Additionally, the OnCenter green roof is being used as a tool for middle school education in New York schools to combat climate change. As part of the UREx SRN REU summer program, Libby Cultra is working with Cliff Davidson and graduate student Courtney Gammon to create a lesson plan using this green roof. The lesson plan utilizes activities, stories, experiments, and figures to teach 7th through 9th graders about green infrastructure in an improved and modern way. The unit is based on the Next Generation Science Standards, which are new STEM guidelines for K-12 students. A NGSS style lesson plan includes important, core subjects (Life, Earth, Physical Science, etc.) that are necessary for science education. Each unit or lesson plan achieves learning goals and follows coded standards made specifically for NGSS. Most importantly, problem-solving and modeling, which are connected to engineering practices, are also a key part of the NGSS learning experience.

Libby’s lesson plans, made for five 50 minute class periods, teach kids about the water cycle, carbon cycle, plant anatomy, natural hazards, ecosystems, and green roof benefits. Ecological cycles like the water and carbon cycle are amazing observable phenomena that continually occur on Earth, with plant life on a green roof playing a big role. Hands-on learning using real data will show students measurable benefits of green infrastructure. For example, the OnCenter green roof collects excess rainwater that could potentially cause flooding in cities. Students get to see the water cycle in action through live graphs of runoff, precipitation, and temperature. Data is collected every five minutes. Using this data, students will also learn about soil saturation and where water travels after it reaches the ground.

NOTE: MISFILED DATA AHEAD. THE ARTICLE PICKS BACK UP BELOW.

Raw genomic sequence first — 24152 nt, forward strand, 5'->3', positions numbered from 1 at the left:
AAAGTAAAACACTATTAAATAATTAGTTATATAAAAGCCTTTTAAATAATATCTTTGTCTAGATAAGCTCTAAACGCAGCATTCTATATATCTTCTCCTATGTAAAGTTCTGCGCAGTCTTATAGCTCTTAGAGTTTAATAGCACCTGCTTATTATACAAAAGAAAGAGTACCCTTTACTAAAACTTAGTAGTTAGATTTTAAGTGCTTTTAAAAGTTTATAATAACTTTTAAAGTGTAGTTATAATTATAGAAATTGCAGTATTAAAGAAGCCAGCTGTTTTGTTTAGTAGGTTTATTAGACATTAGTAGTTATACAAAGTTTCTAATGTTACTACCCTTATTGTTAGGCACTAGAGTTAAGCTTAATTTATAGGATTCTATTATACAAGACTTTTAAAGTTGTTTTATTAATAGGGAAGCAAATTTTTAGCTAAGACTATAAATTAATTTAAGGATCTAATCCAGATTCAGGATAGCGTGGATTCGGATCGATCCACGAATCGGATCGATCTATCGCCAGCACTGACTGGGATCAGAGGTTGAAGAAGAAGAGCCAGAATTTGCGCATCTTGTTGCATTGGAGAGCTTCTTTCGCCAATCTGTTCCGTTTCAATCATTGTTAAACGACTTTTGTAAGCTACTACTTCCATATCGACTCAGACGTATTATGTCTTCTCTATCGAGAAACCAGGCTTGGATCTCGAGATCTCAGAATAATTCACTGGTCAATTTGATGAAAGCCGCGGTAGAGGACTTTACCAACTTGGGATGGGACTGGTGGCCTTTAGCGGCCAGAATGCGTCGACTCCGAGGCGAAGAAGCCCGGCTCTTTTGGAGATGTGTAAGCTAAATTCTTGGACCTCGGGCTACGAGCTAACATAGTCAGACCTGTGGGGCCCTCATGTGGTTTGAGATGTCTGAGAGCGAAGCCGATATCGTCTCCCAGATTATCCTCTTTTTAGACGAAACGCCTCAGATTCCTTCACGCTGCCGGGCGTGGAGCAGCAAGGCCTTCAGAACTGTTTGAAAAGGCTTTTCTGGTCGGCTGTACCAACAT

Activities and interactive stories throughout the lesson guide both teachers and students, making it easy to navigate through each lesson. Figures drawn by the Syracuse research team were made for easy comprehension by the students. Two examples are our water cycle and food pyramid diagrams (shown below).                                                             

     

This project is currently being reviewed by New York State Master Teachers. Eventually, we hope to distribute the completed plan to schools in the area and in an online format to promote sustainability to future generations.

Chester comments on climate change and our already-taxed infrastructure

August 11, 2020

Sarah L. Voisin/The Washington PostSustainability scientist Mikhail Chester is interviewed in the August 8 Washington Post article, Why climate change is about to make your bad commute worse. According to the article, while most motorists are familiar with many reasons for bad traffic, such as construction, inadequate mass transit and crashes, a culprit that must increasingly be considered is climate change.

"We need to fundamentally reassess what our systems need to be able to deliver, and under what conditions," said Mikhail Chester, associate professor of civil, environmental and sustainable engineering at Arizona State University and co-leader of the Urban Resilience to Extremes Sustainability Research Network. "And those conditions, it looks like, are going to be changing faster and faster in the future."

"Climate change is an additional stressor on already taxed infrastructure," Chester said. The situation’s silver lining, he added, is consensus: "Everyone is in agreement that we should do something about infrastructure."

Future Cities episode 33: The Many Names for Urban Nature

View Source | August 1, 2020